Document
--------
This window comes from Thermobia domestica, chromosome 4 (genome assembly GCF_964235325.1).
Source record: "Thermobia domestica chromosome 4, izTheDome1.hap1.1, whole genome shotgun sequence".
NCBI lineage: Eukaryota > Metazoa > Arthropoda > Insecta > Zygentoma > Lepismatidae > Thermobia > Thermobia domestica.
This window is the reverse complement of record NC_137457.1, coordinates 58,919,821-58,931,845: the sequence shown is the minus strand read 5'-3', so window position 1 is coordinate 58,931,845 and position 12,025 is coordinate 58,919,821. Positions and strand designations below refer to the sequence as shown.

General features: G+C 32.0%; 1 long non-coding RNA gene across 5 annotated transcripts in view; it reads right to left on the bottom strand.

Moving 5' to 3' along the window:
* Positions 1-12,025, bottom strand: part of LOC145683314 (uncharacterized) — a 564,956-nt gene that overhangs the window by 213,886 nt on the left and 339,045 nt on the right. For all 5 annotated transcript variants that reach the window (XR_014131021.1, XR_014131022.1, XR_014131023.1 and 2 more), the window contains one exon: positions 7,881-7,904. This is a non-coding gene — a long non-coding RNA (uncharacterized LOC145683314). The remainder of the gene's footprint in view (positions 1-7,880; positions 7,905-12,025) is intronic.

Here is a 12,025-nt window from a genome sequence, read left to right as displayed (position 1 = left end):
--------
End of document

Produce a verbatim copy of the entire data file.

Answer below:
This window comes from Thermobia domestica, chromosome 4 (genome assembly GCF_964235325.1).
Source record: "Thermobia domestica chromosome 4, izTheDome1.hap1.1, whole genome shotgun sequence".
NCBI lineage: Eukaryota > Metazoa > Arthropoda > Insecta > Zygentoma > Lepismatidae > Thermobia > Thermobia domestica.
This window is the reverse complement of record NC_137457.1, coordinates 58,919,821-58,931,845: the sequence shown is the minus strand read 5'-3', so window position 1 is coordinate 58,931,845 and position 12,025 is coordinate 58,919,821. Positions and strand designations below refer to the sequence as shown.

General features: G+C 32.0%; 1 long non-coding RNA gene across 5 annotated transcripts in view; it reads right to left on the bottom strand.

Moving 5' to 3' along the window:
* Positions 1-12,025, bottom strand: part of LOC145683314 (uncharacterized) — a 564,956-nt gene that overhangs the window by 213,886 nt on the left and 339,045 nt on the right. For all 5 annotated transcript variants that reach the window (XR_014131021.1, XR_014131022.1, XR_014131023.1 and 2 more), the window contains one exon: positions 7,881-7,904. This is a non-coding gene — a long non-coding RNA (uncharacterized LOC145683314). The remainder of the gene's footprint in view (positions 1-7,880; positions 7,905-12,025) is intronic.

Here is a 12,025-nt window from a genome sequence, read left to right as displayed (position 1 = left end):